R | I J K L M N O P Q R S T U V W X Y Z A B C D E F G H | K
    Z | J K L M N O P Q R S T U V W X Y Z A B C D E F G H I | M
    Y | K L M N O P Q R S T U V W X Y Z A B C D E F G H I J | P
    X | L M N O P Q R S T U V W X Y Z A B C D E F G H I J K | Q
    W | M N O P Q R S T U V W X Y Z A B C D E F G H I J K L | S
    V | N O P Q R S T U V W X Y Z A B C D E F G H I J K L M | T
    T | O P Q R S T U V W X Y Z A B C D E F G H I J K L M N | V
    Q | P Q R S T U V W X Y Z A B C D E F G H I J K L M N O | X
    P | Q R S T U V W X Y Z A B C D E F G H I J K L M N O P | Y
    M | R S T U V W X Y Z A B C D E F G H I J K L M N O P Q | Z
    K | S T U V W X Y Z A B C D E F G H I J K L M N O P Q R | L
    J | T U V W X Y Z A B C D E F G H I J K L M N O P Q R S | U
    I | U V W X Y Z A B C D E F G H I J K L M N O P Q R S T | F
    H | V W X Y Z A B C D E F G H I J K L M N O P Q R S T U | R
    G | W X Y Z A B C D E F G H I J K L M N O P Q R S T U V | E
    F | X Y Z A B C D E F G H I J K L M N O P Q R S T U V W | D
    D | Y Z A B C D E F G H I J K L M N O P Q R S T U V W X | N
    B | Z A B C D E F G H I J K L M N O P Q R S T U V W X Y | O
    C B D F G H I J K M P Q T V W X Y Z R A L E S N U O
  2. Next we process the plaintext so that only letters are left. This involves removing spaces, punctuation, and accents of several kinds, and converting digits to letters according to a prearranged code (such as 1 = A, 2 = B, and so on, it doesn’t matter what). Optionally, we can further strengthen the cipher by prepending a number of gibberish characters equal to the seed length. Since the seed “marvelous” has 9 letters, we’ll put 9 random letters at the start (it doesn’t matter what). Result: “WWONEIYYT WEAREDISCOVEREDFLEEATONCE”.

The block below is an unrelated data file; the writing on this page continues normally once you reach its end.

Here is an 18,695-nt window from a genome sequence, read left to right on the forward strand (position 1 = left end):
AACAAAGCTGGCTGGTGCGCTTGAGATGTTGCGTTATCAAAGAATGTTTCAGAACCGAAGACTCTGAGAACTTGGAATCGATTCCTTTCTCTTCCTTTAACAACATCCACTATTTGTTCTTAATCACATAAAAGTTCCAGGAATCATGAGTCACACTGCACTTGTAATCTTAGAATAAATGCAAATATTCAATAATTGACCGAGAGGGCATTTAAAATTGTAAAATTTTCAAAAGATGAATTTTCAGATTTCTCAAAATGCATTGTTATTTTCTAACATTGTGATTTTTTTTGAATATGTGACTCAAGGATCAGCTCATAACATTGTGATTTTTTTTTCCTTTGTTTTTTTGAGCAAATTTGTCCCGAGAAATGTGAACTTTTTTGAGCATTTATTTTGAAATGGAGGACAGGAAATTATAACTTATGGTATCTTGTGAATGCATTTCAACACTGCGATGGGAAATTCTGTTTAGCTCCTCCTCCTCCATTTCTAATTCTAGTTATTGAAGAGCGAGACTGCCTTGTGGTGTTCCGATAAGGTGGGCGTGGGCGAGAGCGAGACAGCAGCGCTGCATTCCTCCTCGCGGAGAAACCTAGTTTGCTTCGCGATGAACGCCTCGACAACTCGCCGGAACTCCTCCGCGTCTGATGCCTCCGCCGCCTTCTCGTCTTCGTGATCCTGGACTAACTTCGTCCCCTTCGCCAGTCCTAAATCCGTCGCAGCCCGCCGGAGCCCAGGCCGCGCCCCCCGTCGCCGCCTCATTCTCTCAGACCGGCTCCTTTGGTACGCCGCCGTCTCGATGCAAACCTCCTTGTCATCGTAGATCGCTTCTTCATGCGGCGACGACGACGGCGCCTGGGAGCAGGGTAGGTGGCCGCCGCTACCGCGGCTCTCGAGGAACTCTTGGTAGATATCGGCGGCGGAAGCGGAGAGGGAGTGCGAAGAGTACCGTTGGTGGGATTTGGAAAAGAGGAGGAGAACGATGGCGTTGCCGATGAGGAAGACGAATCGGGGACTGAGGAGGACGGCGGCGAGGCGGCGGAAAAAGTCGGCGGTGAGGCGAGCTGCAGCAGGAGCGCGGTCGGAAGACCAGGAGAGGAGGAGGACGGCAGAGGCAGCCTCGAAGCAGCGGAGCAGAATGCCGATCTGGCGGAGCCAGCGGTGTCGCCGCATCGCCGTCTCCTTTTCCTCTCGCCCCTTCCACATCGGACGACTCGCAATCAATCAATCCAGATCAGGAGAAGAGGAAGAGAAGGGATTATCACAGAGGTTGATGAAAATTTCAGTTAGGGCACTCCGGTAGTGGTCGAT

3. Now the initial phase of the encryption. Write the seed above the processed plaintext and do this on the Tabula Recta for each letter of the plaintext until all seed letters have been used: Look up the plaintext letter on the top of the Tabula Recta, go down that column until the seed letter is found, then left to the edge and write down the letter you find there under the plaintext letter. For instance: W + M = W, W + A = C, O + R = P. In the end, we have started making a work table, which at this point looks like this:
  4. And now the main phase of the encryption, using zig-zag operations involving three letters each. We are going to fill the spaces below each plaintext letter this way: take the plaintext letter above the spot to be filled and look it up at the top of the Tabula Recta (“W”), then go down until you find the first plaintext letter not yet used in this phase (“W”, all the way to the left), then right or left until you find the plaintext letter that follows that one (“W” once again, so we don’t move), finally go down to read the ciphertext letter at the bottom (“C”) and write it down in its spot, then mark the position of the second letter you used so you don’t use it again. Keep doing this until the bottom row is filled. Thus, W + W + W = C, E + W + O = S, A + O + N = U, and so on. In the end, this is the way the work table looks, including dots added to mark second-letter positions that have been used:
    ......... ................         

The bottom row is the ciphertext, which you can send out through insecure channels: “WCPJCMSYECSUSKALMCMKERFKYRYQKCWBOP”.

Decryption is quite similar, though not identical. The first two steps are the same, except that we do not add any gibberish letters in step 2. In step 3, we write the ciphertext, not the plaintext, immediately below the seed. And then, we look up ciphertext letters on the left side, not the top, and read them at the top. This is our work table after step 3:


The zig-zag operations in step 4 are also similar, but we take plaintext letters (bottom row) rather than ciphertext letters (second row) for letters 2 and 3 in each zig-zag operation, and we start on the left side and read the result of the operation at the bottom. Thus, C + W + W = W, S + W + O = E, U + O + N = A, and so on. In the end the work table, including markers, looks like this:

......... ................         

Since we know that the first nine letters are nulls (because the seed has nine letters), we strip them now from the beginning of the bottom row, to read the original processed plaintext: “WEAREDISCOVEREDFLEEATONCE”.

The reason why we need “negative” alphabets at bottom and right is that every leg of a zig-zag operation is actually a base26 subtraction modulo 26, and the sign of the result changes with every leg. Since there are three legs, the result is negative (modulo 26), and we need to change its sign. This is accomplished by using a “negative” alphabet constructed as described, which changes the sign of the result at the same time as the substitution takes place.